To the Editor:
I need to thank many people. I have no idea who most of them are.
April 21 I found myself and my car turned on its side in a ditch on Bozenkill Road near Crow Hill Road in the town of Knox. I got free of the seat belt, fell down to the passenger door (now my floor) looking up helplessly at the driver’s window (now my roof).
I managed to reach the key and turn off the engine. Reassured that the door was unlocked, I opted to stay put and breathe.
Soon I saw a very blond head peering down at me with a cell phone to his ear. I waved, but no chatting — he couldn’t hear me. Someone got the driver’s door ajar and I handed him an ice-scraper to prop it open, for communication.
Some other nice gent came along and ripped the door forward. “There” he said, with satisfaction.
“Whoosh” went the heat up out of the car into the cold. Someone lent me his jacket.
Some other nice be-spectacled gent with flying gray hair soon was chatting reassuringly with me, and somehow got down into the back seat to help with my head brace. A rescue volunteer, I think. I don’t know.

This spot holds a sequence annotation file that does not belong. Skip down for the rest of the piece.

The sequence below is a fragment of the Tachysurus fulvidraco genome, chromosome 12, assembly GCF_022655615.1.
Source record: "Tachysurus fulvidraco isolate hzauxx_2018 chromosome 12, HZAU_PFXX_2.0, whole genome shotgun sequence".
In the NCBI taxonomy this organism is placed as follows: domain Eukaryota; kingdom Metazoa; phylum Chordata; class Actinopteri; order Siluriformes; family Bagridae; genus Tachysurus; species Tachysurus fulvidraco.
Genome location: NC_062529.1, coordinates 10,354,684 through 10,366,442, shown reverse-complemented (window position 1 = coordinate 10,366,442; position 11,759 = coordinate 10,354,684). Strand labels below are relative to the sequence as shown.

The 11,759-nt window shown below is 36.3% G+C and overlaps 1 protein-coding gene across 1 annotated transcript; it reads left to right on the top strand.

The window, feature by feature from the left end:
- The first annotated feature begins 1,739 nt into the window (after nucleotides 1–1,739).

The Altamont Rescue Squad was on top of it. At first the rescue workers were very puzzled how on earth to get me out. It was a very awkward angle, in a deep ditch.
Finally, politely asking my permission, they opted to bash in the windshield. Thoughtfully putting a plastic blanket over me to receive shattering glass, they later scooped me up onto a board.
They politely asked if they could grab my trousers. I replied, “Grab anything you want.” They pulled me — still upside-down — onto the board by feet and by trouser.
Then the Altamont Rescue workers politely asked if they could cut off my favorite sweaters. I said, “I’d rather you didn’t” (I was freezing) and they figured out a way to get my arm out for needles, blood pressure, etc.
One said “Your turtleneck has been cut already,” and I said, “Oh, no, that’s just a dickey. You can cut that off.” I could swear she suppressed a laugh, but I can’t be sure of that.
Off I went to Albany Med for X-rays. I want all to know it turned out well. Altamont Physical Therapy is on top of it now, and I am going from “lucky” to “luckier.”
In a court of law, I would not be able to identify a single stranger who helped me that day, but I want them all to see this article. (Friends of theirs? Please pass it on.)
I am extremely grateful to these neighbors, volunteers, and professionals alike, to Sate Policeman Steven Rothwein (New Scotland), to my brother Vall/Zeb Pulliam (ex-Altamont Rescue volunteer) and sister Faith Fogarty, both of whom cleaned out my car and met me at the hospital.
“Wow” say I, and thank you, for your help.